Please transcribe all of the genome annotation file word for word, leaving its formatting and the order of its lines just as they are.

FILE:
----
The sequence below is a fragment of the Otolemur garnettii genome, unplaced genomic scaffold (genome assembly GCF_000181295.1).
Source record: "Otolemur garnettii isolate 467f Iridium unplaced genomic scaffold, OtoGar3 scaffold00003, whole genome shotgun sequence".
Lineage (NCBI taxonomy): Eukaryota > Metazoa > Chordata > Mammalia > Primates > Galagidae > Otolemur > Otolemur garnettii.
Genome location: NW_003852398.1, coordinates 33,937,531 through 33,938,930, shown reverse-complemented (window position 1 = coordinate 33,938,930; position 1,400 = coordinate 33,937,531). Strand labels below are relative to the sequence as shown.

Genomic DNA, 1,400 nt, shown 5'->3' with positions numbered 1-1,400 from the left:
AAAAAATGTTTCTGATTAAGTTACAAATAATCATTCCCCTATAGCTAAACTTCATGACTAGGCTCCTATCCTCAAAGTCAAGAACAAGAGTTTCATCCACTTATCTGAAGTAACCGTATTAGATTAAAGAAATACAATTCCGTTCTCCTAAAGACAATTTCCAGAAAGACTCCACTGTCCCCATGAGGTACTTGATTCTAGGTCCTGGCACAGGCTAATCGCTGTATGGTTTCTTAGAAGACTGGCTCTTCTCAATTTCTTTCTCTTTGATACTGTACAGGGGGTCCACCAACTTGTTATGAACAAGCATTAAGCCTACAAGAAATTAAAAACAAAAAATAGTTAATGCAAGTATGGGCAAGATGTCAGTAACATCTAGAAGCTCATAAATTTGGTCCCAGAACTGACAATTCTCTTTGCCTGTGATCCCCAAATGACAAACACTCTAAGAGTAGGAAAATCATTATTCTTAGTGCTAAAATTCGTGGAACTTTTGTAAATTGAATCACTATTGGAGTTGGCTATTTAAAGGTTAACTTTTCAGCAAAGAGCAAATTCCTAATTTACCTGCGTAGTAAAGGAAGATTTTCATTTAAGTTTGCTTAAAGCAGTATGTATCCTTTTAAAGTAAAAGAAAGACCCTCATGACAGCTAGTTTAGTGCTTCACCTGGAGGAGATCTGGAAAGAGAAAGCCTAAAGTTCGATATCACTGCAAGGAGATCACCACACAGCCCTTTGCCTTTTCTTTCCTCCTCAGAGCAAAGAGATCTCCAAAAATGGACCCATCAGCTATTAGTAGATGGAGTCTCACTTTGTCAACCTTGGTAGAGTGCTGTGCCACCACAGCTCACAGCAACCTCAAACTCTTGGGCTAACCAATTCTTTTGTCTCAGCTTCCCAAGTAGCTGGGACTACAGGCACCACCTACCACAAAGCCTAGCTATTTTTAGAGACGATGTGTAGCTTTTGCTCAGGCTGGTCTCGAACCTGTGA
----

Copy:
The sequence below is a fragment of the Otolemur garnettii genome, unplaced genomic scaffold (genome assembly GCF_000181295.1).
Source record: "Otolemur garnettii isolate 467f Iridium unplaced genomic scaffold, OtoGar3 scaffold00003, whole genome shotgun sequence".
Lineage (NCBI taxonomy): Eukaryota > Metazoa > Chordata > Mammalia > Primates > Galagidae > Otolemur > Otolemur garnettii.
Genome location: NW_003852398.1, coordinates 33,937,531 through 33,938,930, shown reverse-complemented (window position 1 = coordinate 33,938,930; position 1,400 = coordinate 33,937,531). Strand labels below are relative to the sequence as shown.

Genomic DNA, 1,400 nt, shown 5'->3' with positions numbered 1-1,400 from the left:
AAAAAATGTTTCTGATTAAGTTACAAATAATCATTCCCCTATAGCTAAACTTCATGACTAGGCTCCTATCCTCAAAGTCAAGAACAAGAGTTTCATCCACTTATCTGAAGTAACCGTATTAGATTAAAGAAATACAATTCCGTTCTCCTAAAGACAATTTCCAGAAAGACTCCACTGTCCCCATGAGGTACTTGATTCTAGGTCCTGGCACAGGCTAATCGCTGTATGGTTTCTTAGAAGACTGGCTCTTCTCAATTTCTTTCTCTTTGATACTGTACAGGGGGTCCACCAACTTGTTATGAACAAGCATTAAGCCTACAAGAAATTAAAAACAAAAAATAGTTAATGCAAGTATGGGCAAGATGTCAGTAACATCTAGAAGCTCATAAATTTGGTCCCAGAACTGACAATTCTCTTTGCCTGTGATCCCCAAATGACAAACACTCTAAGAGTAGGAAAATCATTATTCTTAGTGCTAAAATTCGTGGAACTTTTGTAAATTGAATCACTATTGGAGTTGGCTATTTAAAGGTTAACTTTTCAGCAAAGAGCAAATTCCTAATTTACCTGCGTAGTAAAGGAAGATTTTCATTTAAGTTTGCTTAAAGCAGTATGTATCCTTTTAAAGTAAAAGAAAGACCCTCATGACAGCTAGTTTAGTGCTTCACCTGGAGGAGATCTGGAAAGAGAAAGCCTAAAGTTCGATATCACTGCAAGGAGATCACCACACAGCCCTTTGCCTTTTCTTTCCTCCTCAGAGCAAAGAGATCTCCAAAAATGGACCCATCAGCTATTAGTAGATGGAGTCTCACTTTGTCAACCTTGGTAGAGTGCTGTGCCACCACAGCTCACAGCAACCTCAAACTCTTGGGCTAACCAATTCTTTTGTCTCAGCTTCCCAAGTAGCTGGGACTACAGGCACCACCTACCACAAAGCCTAGCTATTTTTAGAGACGATGTGTAGCTTTTGCTCAGGCTGGTCTCGAACCTGTGA